An Air Force Air Battle Manager has a very important role in the service, using strategy, experience, and a knowledge of aircraft and weapons to "control the outcome of an air battle," according to the Air Force.
It's a demanding job that requires the individual be able to keep composure in stressful situations while acting with confidence and decisiveness.
This job is separated into three codes:
- AFSC 13B4, Staff
- AFSC 13B3, Qualified
- AFSC 13B1, Entry
This specialty includes the following primary duties:
- Performs and manages air battle manager (ABM) operations functions and activities
- Effects control of assigned forces
- Plans, organizes, and directs operations, including airspace management, directs aircraft conducting air defense and tactical missions, coalition integration, sensor system management, operations management activities, and data link operations
- Supervises mission crew activities, and sector and regional operations control centers.
- Provides staff supervision and technical advice
- Supports the planning, programming, and budgeting process for command and control (C2) and battle management functions (related DoD Occupational Group: 2G)
In addition to the aforementioned duties, an air battle manager has other responsibilities that are essential to the job.
For example, an ABM must direct personnel and manage operations. They also select and employ surveillance, combat, reporting, and data link management systems in order to give aircrews the best chance to succeed on the battlefield.
ABMs must receive a directive, interpret it to create a specific guidance, and then create procedures that will guide controllers. The ABM must evaluate the operational readiness of communications, sensors and related support equipment, all while managing operations personnel who are performing air weapons control and surveillance. And they must draft a force status report to advise the commander on the readiness of forces.
ABMs are involved in a lot of planning and development of policies and procedures. These policies are vital to ensuring aircrews are as effective as they can be on the battlefield. ABMs also develop budget inputs to make sure they have the resources they need, and they plan and conduct exercises to evaluate how operationally ready crews are. An ABM also develops and implements operational procedures and management agreements with sister services, allied forces, and even civil authorities to make sure everything runs smoothly.
ABMs must also be involved in training operators. that means developing formal curriculum and developing training plans to meet mission needs. They must also establish performance standards and procedures for improving operations.
ABMs also get into battle management architecture, which means writing technical requirements and equipment specifications, as well as analysis on things like the optimum sitting of ground units and positioning of airborne assets. The ABM must then collect all the data collected and use it to improve operational effectiveness.
The following knowledge is mandatory for award of the AFSC (Air Force Specialty Code) indicated:
- 13B3X. Organization, mission, and principles of operations deployment; directives, procedures, and techniques to manage and operate airborne and ground C2 systems, theater, or scope of operations equipment, and operational policies of weapons and systems employment; strategic, theater, and tactical C2 (command and control) and communications systems; limitations and capabilities of manual and automated C2 systems; C2 reporting; deliberate and contingency planning; principles of radar and Electronic Attack and Electronic Protection; the air defense organization of North American Aerospace Defense (NORAD) and Theater Air Control Systems.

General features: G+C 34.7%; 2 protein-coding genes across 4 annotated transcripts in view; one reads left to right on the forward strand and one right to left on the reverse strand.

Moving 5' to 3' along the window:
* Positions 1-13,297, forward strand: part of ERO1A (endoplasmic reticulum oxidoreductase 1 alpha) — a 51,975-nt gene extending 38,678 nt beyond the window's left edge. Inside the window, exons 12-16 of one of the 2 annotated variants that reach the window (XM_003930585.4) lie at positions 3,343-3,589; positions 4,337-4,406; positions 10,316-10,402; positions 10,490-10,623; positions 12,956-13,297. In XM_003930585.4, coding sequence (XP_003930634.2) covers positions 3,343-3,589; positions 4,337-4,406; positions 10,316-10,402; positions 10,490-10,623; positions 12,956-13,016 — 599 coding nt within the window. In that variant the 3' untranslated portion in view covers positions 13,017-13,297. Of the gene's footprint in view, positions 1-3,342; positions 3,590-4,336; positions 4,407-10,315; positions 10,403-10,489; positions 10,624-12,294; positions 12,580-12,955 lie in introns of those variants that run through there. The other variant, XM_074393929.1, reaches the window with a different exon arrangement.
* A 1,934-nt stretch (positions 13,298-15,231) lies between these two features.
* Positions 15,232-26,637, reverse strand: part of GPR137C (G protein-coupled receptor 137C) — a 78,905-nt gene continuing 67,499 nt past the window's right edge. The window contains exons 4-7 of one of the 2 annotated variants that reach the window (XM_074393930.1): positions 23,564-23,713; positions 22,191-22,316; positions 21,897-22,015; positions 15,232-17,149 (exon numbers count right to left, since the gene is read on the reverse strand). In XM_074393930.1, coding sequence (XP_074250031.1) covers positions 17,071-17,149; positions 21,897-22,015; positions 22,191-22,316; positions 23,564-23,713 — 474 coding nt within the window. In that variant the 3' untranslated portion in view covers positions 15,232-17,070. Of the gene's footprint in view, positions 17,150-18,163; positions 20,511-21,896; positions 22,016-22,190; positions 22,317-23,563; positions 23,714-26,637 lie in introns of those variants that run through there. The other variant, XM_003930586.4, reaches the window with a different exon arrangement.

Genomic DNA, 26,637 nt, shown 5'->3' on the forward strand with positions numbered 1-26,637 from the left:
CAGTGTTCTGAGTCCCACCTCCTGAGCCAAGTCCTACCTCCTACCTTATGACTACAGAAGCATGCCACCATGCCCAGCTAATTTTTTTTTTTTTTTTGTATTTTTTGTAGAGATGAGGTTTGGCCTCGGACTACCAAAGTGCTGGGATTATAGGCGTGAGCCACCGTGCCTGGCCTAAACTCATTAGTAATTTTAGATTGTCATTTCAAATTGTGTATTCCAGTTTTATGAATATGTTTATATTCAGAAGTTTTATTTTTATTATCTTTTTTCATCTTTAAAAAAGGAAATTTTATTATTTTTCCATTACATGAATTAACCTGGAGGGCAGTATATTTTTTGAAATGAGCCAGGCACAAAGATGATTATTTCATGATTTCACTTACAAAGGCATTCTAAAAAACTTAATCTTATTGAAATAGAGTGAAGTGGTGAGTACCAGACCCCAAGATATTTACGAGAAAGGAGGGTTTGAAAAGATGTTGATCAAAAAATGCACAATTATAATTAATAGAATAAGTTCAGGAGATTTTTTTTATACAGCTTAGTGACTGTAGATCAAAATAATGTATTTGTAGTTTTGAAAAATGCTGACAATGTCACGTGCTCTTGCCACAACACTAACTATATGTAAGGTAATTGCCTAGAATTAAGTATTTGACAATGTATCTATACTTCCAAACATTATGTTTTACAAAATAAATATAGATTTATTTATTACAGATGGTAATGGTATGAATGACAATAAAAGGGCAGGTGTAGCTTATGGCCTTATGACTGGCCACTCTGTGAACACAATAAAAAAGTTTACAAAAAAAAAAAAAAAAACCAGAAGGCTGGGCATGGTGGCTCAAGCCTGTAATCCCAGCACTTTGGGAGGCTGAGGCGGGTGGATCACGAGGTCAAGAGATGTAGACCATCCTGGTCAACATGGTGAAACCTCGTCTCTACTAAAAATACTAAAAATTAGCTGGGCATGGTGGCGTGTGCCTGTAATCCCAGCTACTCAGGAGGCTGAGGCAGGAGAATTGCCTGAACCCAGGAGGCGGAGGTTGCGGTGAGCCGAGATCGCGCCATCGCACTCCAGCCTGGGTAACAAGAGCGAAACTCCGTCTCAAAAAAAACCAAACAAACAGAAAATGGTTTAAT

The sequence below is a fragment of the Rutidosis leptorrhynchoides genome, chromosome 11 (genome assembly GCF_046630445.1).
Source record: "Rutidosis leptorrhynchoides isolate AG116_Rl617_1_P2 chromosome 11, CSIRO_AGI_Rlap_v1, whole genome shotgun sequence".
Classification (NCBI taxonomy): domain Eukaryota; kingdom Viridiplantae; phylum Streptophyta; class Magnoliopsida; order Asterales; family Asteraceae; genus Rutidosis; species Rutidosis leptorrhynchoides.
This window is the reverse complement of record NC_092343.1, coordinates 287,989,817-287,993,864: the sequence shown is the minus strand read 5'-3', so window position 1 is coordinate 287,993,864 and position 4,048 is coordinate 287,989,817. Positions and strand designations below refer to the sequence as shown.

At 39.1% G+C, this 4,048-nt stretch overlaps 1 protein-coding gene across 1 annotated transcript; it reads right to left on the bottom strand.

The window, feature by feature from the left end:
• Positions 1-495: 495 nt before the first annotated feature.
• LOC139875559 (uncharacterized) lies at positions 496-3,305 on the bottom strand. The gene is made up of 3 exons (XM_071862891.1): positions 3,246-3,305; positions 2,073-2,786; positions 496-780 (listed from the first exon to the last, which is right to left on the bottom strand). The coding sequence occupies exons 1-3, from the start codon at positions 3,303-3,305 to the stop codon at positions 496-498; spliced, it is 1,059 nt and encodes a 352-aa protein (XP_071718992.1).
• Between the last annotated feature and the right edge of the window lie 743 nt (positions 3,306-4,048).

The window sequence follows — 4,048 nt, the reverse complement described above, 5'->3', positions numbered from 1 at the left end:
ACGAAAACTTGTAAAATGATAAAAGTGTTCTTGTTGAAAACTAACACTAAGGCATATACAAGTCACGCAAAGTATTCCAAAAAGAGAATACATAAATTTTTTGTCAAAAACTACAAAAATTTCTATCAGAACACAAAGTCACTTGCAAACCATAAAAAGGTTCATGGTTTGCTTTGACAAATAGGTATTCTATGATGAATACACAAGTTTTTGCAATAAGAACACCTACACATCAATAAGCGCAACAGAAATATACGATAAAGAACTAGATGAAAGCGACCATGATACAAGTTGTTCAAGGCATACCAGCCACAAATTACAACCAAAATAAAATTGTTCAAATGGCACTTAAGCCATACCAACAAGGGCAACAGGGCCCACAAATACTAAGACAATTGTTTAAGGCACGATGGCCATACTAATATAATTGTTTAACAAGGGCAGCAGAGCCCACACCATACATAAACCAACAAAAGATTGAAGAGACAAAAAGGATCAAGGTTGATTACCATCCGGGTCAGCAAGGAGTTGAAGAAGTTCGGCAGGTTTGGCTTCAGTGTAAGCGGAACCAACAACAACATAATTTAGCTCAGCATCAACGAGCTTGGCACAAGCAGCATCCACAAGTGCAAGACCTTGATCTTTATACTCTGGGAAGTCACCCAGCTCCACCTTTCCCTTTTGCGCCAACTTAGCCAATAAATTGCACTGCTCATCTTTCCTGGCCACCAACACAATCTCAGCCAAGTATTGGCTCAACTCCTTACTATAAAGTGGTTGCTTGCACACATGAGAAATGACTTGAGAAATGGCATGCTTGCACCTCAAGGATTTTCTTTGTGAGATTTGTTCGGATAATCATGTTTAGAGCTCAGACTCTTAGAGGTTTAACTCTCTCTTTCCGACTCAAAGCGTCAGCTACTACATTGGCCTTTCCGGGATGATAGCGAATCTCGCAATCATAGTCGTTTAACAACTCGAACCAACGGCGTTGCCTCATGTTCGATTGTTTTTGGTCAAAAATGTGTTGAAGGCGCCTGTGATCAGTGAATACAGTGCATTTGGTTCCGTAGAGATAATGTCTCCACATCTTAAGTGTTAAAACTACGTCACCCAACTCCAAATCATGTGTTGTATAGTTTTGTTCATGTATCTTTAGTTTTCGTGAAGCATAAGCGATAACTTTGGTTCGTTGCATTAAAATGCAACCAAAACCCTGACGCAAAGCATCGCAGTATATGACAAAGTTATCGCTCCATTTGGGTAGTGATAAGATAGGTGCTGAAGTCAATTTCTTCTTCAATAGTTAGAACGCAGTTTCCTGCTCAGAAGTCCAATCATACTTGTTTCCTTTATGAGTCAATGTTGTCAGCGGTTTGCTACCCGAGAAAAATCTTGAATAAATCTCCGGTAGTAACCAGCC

- 13B3B/C/D/K/L/U. Weapons control, airspace, and data link management, mission crew commander functions, or C2 operations support of airborne battle management platforms; air threat analysis; allocation, distribution, and positioning of air weapons systems; air control procedures, tactics, and techniques; radar, radio, and data link capabilities; aircraft performance characteristics and armament; radio and telephone procedures and phraseology; meteorology; electronic combat operations and techniques; sensor system management, limitations, and operations; fighter tactics and forces management; operating procedures and relationship among air, ground, and naval forces and effective use of their combined resources; surveillance and data management activities; surveillance situation analysis; detection, tracking, reporting, display, and dissemination of air situation and tactical threat information; and management, interoperability, and integration of command, control, communications, computers, and intelligence (C4I).
Education. Candidates should have an undergraduate academic specialization in a technical discipline with courses in administration and management.
Training. The following training is mandatory:
- For the award of AFSC 13B1X, completion of Air Force Undergraduate ABM Training (UAT)
- For the award of AFSC 13B3X, completion of transition and operational training in the suffix specific aircraft of the system
Experience. The following is mandatory for award of the AFSC indicated:
13B3B/C/D/K/L/U. A minimum of 12 months of experience in a weapons assignment or air surveillance position and certification as combat or mission ready, including experience in organizing, directing, and managing operations and related activities of assigned C2 systems.
Other. Candidates must have physical qualification for a Flying Class III physical according to AFI 48-123, Medical Examination and Standards. Also, for the award of 13B1U, the candidate must have prior qualification as a 13B3B/K/L.
D—Mobile Air Control